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Timeless beauties of the garden
Gina Parkinson gets to work breaking up the concrete patch.
The primroses are now putting on a good display in a sunny spot in our garden after opening the occasional flower since Christmas.
The earliest are almost always the pale yellow wild primroses that look so good with spotted Pulmonaria officinalis, two unassuming plants that, at the height of their blooming, produce a wonderful display of spotted and crinkled foliage intermingled with yellow, pink and lilac flowers.
The primroses we have are divisions we brought with us from our last garden as a reminder of where they came from, while the pulmonaria was already established in this garden, although they have yet to meet and star together in a spring show.
These two old-fashioned plants are as beautiful as any of the more showy species of their individual genus, the former seen in damp places under hedgerows and grassy verges, the latter used medicinally by monks hundreds of years ago. They have come through time unchanged and still have a quiet place in our gardens today.
Indoor decorating projects at our house are completed or put on hold as the year reaches March, to make way for the garden plans made in winter when it was too cold/dark/miserable to go outside.
We usually take a week’s annual leave at the beginning of the month, and we are often lucky with the weather at this time of year as the gardening calendar starts in earnest. The first of these tasks is, to use that dreadful but appropriate description, to give our house more ‘kerb appeal’.
The area to the front of the house is a decent size with space for a car and a small bed running from the house to the wall that separates us from the pavement.
The rest of the space is thick, grey concrete that I have been itching to get up since we moved here. The concrete is not uniform, a large triangular shape by the garden wall looks to have been filled in at a later time and my neighbour told me it used to be a flowerbed. So earlier in the week, together with my 75-year-old parents, we smashed up the triangle of concrete with a pickaxe and sledge hammer.
At the start of these jobs, the area seems immense, going from that little bit of concrete to a heavy expanse that could take days to sort out. In fact, helped out by a simple lever dad has used for years, we cleared the area in a morning.
The idea is to lift the concrete, even a couple of millimetres will do, by clearing a small area underneath with a pickaxe then inserting the lever.
The lever balances on a brick placed near its base.
Someone puts their weight on the other end of the lever while a second person hammers down on to the concrete about a foot away from it. This breaks up the concrete remarkably well, and the job becomes easier and easier as more is broken up.
Later in the day, I dug over the exposed soil and tipped on barrow-loads of compost and the soil and grow bags from last year’s tomatoes. This shady bed will be perfect for a clump of primroses and pulmonaria to get it started.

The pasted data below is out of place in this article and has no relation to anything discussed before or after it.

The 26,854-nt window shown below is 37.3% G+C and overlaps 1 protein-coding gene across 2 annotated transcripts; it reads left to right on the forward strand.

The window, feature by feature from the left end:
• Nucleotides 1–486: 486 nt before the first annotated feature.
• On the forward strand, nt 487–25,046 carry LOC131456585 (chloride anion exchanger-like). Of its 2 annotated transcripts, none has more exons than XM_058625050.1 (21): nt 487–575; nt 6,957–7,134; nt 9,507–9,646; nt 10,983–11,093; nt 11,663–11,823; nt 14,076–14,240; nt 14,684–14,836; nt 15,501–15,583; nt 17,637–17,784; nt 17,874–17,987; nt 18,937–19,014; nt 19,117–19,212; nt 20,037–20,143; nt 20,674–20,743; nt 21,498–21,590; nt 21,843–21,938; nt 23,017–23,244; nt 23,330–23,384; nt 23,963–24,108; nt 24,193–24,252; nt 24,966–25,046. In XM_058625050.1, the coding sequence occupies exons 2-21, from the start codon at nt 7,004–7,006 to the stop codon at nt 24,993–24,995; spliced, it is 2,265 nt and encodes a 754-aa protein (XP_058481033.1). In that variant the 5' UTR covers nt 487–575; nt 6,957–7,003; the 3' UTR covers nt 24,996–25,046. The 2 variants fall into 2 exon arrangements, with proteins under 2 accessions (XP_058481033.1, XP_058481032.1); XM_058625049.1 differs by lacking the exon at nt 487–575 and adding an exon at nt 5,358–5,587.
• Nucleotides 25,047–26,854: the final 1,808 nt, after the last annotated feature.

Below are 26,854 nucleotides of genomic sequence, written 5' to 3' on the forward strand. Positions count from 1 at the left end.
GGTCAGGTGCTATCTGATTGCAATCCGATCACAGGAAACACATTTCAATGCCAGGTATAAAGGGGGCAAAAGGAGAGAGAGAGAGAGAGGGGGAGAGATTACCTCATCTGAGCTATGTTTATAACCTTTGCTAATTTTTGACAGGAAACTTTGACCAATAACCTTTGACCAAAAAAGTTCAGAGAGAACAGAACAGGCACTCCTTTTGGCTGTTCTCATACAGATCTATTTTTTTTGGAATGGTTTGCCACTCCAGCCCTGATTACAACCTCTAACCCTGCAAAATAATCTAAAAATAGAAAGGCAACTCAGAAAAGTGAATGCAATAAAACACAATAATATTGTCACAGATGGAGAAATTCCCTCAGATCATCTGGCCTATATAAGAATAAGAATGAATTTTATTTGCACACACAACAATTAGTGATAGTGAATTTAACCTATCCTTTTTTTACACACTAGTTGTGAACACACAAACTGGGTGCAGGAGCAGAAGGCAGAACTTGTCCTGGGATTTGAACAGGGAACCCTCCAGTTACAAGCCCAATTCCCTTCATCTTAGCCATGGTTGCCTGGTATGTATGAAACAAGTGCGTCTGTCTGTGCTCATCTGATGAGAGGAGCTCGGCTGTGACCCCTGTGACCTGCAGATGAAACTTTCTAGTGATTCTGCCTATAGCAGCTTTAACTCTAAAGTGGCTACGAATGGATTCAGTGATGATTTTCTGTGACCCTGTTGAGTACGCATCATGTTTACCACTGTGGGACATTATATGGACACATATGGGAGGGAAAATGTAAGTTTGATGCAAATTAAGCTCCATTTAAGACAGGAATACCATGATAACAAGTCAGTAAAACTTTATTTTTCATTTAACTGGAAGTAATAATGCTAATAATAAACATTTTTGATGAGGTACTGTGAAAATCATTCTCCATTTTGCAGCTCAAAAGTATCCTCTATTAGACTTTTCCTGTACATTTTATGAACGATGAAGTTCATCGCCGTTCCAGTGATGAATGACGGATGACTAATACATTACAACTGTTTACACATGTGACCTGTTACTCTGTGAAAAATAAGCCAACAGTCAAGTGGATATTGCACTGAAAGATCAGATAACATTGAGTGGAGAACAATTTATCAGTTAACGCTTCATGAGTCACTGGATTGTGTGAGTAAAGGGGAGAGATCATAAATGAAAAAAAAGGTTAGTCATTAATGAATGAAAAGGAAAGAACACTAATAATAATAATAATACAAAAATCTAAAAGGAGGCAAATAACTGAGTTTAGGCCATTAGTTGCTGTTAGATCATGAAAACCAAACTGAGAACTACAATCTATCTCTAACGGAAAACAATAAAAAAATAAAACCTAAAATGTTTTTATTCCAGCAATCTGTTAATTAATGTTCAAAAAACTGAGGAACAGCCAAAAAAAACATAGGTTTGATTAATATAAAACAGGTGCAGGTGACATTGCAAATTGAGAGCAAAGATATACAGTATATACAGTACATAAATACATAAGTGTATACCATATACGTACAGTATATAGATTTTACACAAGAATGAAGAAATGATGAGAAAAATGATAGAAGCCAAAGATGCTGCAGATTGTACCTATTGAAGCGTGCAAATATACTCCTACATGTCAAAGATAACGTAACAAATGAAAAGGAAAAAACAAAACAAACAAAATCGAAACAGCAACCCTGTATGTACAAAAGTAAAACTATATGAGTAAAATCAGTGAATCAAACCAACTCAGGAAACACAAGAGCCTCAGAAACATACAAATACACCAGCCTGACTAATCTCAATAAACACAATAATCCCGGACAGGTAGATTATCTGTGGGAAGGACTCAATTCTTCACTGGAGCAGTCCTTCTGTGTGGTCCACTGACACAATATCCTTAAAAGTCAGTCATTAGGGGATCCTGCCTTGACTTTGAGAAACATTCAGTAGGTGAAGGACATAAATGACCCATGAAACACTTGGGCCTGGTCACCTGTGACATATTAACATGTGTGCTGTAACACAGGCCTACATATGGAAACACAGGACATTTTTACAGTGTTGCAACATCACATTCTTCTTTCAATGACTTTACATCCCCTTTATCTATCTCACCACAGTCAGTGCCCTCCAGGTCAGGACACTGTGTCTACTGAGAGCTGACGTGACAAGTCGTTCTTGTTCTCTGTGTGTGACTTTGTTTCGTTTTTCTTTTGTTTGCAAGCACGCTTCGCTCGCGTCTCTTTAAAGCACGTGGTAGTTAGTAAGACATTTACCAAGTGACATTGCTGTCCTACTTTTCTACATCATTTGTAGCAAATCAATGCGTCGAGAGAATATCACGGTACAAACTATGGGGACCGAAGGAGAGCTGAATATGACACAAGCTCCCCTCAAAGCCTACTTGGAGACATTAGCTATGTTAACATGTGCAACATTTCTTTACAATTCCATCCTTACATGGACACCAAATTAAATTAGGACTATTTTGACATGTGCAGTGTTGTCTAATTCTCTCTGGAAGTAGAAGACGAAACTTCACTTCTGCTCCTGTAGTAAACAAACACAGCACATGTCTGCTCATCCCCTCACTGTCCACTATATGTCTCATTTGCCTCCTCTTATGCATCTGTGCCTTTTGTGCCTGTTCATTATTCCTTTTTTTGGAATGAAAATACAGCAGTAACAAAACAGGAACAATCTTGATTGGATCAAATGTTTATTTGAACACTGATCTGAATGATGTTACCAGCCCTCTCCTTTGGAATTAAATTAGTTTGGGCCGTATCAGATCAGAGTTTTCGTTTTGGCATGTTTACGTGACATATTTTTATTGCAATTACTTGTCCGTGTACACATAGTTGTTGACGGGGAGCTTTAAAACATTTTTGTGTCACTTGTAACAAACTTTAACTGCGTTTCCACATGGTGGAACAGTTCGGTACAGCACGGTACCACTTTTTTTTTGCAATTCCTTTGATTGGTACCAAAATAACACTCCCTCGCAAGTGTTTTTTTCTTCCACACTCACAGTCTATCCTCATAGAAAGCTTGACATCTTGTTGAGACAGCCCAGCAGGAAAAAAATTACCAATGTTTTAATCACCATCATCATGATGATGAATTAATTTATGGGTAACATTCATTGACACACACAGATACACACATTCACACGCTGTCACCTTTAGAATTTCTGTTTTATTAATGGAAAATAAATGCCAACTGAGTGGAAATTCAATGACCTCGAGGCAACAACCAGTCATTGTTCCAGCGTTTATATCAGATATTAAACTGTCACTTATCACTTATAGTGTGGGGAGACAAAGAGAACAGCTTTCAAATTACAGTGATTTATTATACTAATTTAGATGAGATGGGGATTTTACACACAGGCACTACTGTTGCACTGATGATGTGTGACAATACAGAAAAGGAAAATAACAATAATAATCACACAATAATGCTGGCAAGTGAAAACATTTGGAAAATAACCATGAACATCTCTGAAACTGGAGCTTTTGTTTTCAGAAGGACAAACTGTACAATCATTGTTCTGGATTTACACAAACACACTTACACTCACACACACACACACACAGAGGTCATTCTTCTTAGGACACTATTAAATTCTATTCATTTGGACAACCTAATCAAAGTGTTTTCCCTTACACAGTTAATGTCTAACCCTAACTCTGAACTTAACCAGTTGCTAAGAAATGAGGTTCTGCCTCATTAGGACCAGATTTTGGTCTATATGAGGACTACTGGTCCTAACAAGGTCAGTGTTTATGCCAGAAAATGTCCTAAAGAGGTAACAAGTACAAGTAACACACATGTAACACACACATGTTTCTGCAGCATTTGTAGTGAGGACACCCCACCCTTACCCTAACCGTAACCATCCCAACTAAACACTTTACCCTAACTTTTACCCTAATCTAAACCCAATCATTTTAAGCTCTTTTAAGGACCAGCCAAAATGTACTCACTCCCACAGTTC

It is time to do the final clear-up in the flower beds and get rid of all last year’s dead stems and seedheads. Some will pull up easily, while others will need careful snipping with sharp secateurs if the new growth at the base of the plants isn’t to be damaged.
At the same time look out for weeds. They are already growing and can be pulled out while the beds are reasonably clear of growth from the perennials which are beginning to stir beneath the dark soil.
Askham Bryan College Gardening Club will host an illustrated talk entitled The History And Renovation Of A Great Estate, by Michael Klemperer, who is the estate manager of Wentworth Castle Heritage Trust.
The estate is in the countryside at Stainborough near Barnsley and is a work in progress with much having been done in its renovation and still more to do.
The talk begins at 7.30pm on Tuesday in the conference hall at Askham Bryan College, Askham Bryan, York, and is free to ABC gardening Club members, £5 on the door for non-members.
Gardening TV and radio
8am, BBC Radio Humberside, The Great Outdoors. With Blair Jacobs and Doug Stewart.
9am, BBC Radio Leeds, Tim Crowther and Joe Maiden.
2pm, BBC R4, Gardeners’ Question Time. Panellists Chris Beardshaw, Pippa Greenwood and Bob Flowerdew are with members of the Wolverhampton Horticultural Society. Eric Robson is in the chair and there is also a guide to gardening in March. (Repeated from Friday).
Friday, March 16
3pm, BBC R4, Gardeners’ Question Time. Bob Flowerdew, Bunny Guinness and Christine Walkden answer listeners’ questions sent in by post and email. There is also a guide to propagation and at 3.40pm the gardening weather forecast. (Repeated on Sunday at 2pm).
8.30pm, BBC2, Gardeners’ World. Monty Don selects some climbing roses, Carol Klein how some plants have adapted to survive in very dry conditions and Joe Swift continues his series on garden design.
Saturday, March 17
7am, BBC Radio York, Julia Booth. Julia holds her weekly plant surgery.